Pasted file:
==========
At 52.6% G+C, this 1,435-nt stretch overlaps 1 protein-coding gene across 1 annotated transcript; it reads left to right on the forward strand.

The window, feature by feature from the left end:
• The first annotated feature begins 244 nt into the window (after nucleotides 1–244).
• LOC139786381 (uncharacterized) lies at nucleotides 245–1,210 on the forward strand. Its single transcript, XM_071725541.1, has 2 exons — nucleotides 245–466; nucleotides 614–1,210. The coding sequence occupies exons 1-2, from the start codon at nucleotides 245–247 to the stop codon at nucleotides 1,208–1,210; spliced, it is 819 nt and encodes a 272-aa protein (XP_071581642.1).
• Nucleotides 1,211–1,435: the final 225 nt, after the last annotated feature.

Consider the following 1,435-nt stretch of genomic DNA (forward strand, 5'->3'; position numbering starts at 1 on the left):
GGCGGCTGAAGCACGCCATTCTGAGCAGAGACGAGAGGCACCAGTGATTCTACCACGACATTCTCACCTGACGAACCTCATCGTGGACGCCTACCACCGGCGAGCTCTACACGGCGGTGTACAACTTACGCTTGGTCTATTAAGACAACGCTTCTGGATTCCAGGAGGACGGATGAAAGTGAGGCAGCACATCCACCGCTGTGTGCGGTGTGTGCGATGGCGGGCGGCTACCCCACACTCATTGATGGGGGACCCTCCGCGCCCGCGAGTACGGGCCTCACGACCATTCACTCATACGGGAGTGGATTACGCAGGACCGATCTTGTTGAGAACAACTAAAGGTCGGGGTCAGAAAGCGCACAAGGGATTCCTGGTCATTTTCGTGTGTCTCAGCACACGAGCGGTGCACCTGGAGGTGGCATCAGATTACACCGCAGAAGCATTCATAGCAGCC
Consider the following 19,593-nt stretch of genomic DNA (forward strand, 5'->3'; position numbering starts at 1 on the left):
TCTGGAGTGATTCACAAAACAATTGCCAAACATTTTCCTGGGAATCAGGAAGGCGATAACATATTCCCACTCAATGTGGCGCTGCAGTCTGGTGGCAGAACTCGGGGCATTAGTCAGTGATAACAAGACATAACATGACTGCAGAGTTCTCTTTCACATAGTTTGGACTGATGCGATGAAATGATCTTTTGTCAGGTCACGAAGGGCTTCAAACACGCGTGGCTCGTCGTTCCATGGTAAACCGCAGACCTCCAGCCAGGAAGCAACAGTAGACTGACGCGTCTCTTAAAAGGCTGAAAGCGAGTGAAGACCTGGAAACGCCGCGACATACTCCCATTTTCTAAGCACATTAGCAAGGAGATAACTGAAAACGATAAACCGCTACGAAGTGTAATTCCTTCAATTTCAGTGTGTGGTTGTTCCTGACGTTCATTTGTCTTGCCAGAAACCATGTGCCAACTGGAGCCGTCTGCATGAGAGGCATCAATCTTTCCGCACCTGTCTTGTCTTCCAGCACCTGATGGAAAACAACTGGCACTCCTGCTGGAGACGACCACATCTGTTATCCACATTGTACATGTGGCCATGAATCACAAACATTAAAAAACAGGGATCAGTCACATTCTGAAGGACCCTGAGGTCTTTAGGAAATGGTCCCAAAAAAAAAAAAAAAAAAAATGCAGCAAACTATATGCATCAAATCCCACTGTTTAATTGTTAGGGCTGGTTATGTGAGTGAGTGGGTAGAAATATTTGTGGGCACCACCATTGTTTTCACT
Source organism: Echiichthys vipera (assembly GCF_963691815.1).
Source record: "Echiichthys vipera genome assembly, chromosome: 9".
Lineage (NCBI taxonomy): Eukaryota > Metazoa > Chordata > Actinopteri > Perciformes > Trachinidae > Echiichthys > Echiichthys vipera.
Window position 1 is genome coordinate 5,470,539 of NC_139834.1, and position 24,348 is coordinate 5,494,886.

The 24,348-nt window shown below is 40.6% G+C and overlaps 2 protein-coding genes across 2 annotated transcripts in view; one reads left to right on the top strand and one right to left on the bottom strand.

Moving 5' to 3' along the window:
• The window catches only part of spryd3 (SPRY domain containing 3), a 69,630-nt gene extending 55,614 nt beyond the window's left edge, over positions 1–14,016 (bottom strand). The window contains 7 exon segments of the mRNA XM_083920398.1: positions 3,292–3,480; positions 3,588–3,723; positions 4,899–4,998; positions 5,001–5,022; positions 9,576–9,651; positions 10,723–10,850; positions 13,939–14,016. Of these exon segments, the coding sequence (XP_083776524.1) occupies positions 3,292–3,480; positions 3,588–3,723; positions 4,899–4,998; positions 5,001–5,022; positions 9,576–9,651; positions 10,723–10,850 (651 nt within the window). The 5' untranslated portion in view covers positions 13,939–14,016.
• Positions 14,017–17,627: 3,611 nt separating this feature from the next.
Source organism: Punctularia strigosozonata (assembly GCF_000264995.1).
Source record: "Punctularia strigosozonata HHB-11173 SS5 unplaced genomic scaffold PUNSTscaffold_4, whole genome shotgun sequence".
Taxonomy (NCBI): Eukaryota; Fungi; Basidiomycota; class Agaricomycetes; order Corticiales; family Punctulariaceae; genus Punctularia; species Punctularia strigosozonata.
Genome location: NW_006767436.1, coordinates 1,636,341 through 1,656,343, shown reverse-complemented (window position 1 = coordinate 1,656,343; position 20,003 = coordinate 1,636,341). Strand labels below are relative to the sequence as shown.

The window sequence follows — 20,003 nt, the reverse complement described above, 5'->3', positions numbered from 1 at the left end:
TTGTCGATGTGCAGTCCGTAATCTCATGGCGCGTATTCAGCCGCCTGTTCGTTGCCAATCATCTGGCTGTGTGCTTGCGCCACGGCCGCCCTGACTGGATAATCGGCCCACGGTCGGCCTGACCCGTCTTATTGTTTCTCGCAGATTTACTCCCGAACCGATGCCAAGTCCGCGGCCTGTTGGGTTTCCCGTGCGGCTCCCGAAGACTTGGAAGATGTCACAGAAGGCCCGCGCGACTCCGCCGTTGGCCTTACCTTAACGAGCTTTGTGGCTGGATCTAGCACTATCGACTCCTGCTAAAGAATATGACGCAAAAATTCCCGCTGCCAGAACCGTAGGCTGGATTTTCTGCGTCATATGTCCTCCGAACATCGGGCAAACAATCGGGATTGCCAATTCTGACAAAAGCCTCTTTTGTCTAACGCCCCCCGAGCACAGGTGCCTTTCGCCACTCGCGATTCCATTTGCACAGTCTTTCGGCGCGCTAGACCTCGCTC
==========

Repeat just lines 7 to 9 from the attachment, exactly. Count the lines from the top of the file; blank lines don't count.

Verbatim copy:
GGCGGCTGAAGCACGCCATTCTGAGCAGAGACGAGAGGCACCAGTGATTCTACCACGACATTCTCACCTGACGAACCTCATCGTGGACGCCTACCACCGGCGAGCTCTACACGGCGGTGTACAACTTACGCTTGGTCTATTAAGACAACGCTTCTGGATTCCAGGAGGACGGATGAAAGTGAGGCAGCACATCCACCGCTGTGTGCGGTGTGTGCGATGGCGGGCGGCTACCCCACACTCATTGATGGGGGACCCTCCGCGCCCGCGAGTACGGGCCTCACGACCATTCACTCATACGGGAGTGGATTACGCAGGACCGATCTTGTTGAGAACAACTAAAGGTCGGGGTCAGAAAGCGCACAAGGGATTCCTGGTCATTTTCGTGTGTCTCAGCACACGAGCGGTGCACCTGGAGGTGGCATCAGATTACACCGCAGAAGCATTCATAGCAGCC
Consider the following 19,593-nt stretch of genomic DNA (forward strand, 5'->3'; position numbering starts at 1 on the left):
TCTGGAGTGATTCACAAAACAATTGCCAAACATTTTCCTGGGAATCAGGAAGGCGATAACATATTCCCACTCAATGTGGCGCTGCAGTCTGGTGGCAGAACTCGGGGCATTAGTCAGTGATAACAAGACATAACATGACTGCAGAGTTCTCTTTCACATAGTTTGGACTGATGCGATGAAATGATCTTTTGTCAGGTCACGAAGGGCTTCAAACACGCGTGGCTCGTCGTTCCATGGTAAACCGCAGACCTCCAGCCAGGAAGCAACAGTAGACTGACGCGTCTCTTAAAAGGCTGAAAGCGAGTGAAGACCTGGAAACGCCGCGACATACTCCCATTTTCTAAGCACATTAGCAAGGAGATAACTGAAAACGATAAACCGCTACGAAGTGTAATTCCTTCAATTTCAGTGTGTGGTTGTTCCTGACGTTCATTTGTCTTGCCAGAAACCATGTGCCAACTGGAGCCGTCTGCATGAGAGGCATCAATCTTTCCGCACCTGTCTTGTCTTCCAGCACCTGATGGAAAACAACTGGCACTCCTGCTGGAGACGACCACATCTGTTATCCACATTGTACATGTGGCCATGAATCACAAACATTAAAAAACAGGGATCAGTCACATTCTGAAGGACCCTGAGGTCTTTAGGAAATGGTCCCAAAAAAAAAAAAAAAAAAAATGCAGCAAACTATATGCATCAAATCCCACTGTTTAATTGTTAGGGCTGGTTATGTGAGTGAGTGGGTAGAAATATTTGTGGGCACCACCATTGTTTTCACT